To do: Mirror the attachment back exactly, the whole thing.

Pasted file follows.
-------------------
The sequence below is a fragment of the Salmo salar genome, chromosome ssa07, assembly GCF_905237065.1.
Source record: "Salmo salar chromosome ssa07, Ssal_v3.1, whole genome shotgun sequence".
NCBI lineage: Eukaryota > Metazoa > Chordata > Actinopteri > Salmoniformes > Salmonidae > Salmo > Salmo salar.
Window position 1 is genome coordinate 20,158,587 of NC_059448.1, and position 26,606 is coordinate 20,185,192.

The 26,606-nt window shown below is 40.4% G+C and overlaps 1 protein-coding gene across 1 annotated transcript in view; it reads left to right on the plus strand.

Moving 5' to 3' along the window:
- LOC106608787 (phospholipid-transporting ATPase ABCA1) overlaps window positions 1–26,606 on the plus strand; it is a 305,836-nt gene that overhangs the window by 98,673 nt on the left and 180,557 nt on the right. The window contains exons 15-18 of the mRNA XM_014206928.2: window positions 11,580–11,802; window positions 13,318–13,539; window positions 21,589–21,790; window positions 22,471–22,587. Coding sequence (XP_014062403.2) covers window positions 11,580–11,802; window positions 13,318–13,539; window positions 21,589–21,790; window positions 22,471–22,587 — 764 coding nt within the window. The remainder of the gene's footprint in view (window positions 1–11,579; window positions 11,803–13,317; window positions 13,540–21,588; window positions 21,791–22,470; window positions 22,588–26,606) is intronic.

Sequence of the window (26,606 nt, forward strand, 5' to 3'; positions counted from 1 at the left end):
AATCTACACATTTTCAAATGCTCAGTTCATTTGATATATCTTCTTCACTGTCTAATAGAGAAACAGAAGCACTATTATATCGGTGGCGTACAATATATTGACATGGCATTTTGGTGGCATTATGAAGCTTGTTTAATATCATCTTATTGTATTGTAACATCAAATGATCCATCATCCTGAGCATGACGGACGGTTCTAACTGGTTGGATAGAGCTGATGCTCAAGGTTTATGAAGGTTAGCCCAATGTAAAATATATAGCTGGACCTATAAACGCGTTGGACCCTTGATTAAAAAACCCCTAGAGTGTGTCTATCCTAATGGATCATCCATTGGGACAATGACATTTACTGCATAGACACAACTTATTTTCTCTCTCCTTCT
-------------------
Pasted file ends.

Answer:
The sequence below is a fragment of the Salmo salar genome, chromosome ssa07, assembly GCF_905237065.1.
Source record: "Salmo salar chromosome ssa07, Ssal_v3.1, whole genome shotgun sequence".
NCBI lineage: Eukaryota > Metazoa > Chordata > Actinopteri > Salmoniformes > Salmonidae > Salmo > Salmo salar.
Window position 1 is genome coordinate 20,158,587 of NC_059448.1, and position 26,606 is coordinate 20,185,192.

The 26,606-nt window shown below is 40.4% G+C and overlaps 1 protein-coding gene across 1 annotated transcript in view; it reads left to right on the plus strand.

Moving 5' to 3' along the window:
- LOC106608787 (phospholipid-transporting ATPase ABCA1) overlaps window positions 1–26,606 on the plus strand; it is a 305,836-nt gene that overhangs the window by 98,673 nt on the left and 180,557 nt on the right. The window contains exons 15-18 of the mRNA XM_014206928.2: window positions 11,580–11,802; window positions 13,318–13,539; window positions 21,589–21,790; window positions 22,471–22,587. Coding sequence (XP_014062403.2) covers window positions 11,580–11,802; window positions 13,318–13,539; window positions 21,589–21,790; window positions 22,471–22,587 — 764 coding nt within the window. The remainder of the gene's footprint in view (window positions 1–11,579; window positions 11,803–13,317; window positions 13,540–21,588; window positions 21,791–22,470; window positions 22,588–26,606) is intronic.

Sequence of the window (26,606 nt, forward strand, 5' to 3'; positions counted from 1 at the left end):
AATCTACACATTTTCAAATGCTCAGTTCATTTGATATATCTTCTTCACTGTCTAATAGAGAAACAGAAGCACTATTATATCGGTGGCGTACAATATATTGACATGGCATTTTGGTGGCATTATGAAGCTTGTTTAATATCATCTTATTGTATTGTAACATCAAATGATCCATCATCCTGAGCATGACGGACGGTTCTAACTGGTTGGATAGAGCTGATGCTCAAGGTTTATGAAGGTTAGCCCAATGTAAAATATATAGCTGGACCTATAAACGCGTTGGACCCTTGATTAAAAAACCCCTAGAGTGTGTCTATCCTAATGGATCATCCATTGGGACAATGACATTTACTGCATAGACACAACTTATTTTCTCTCTCCTTCT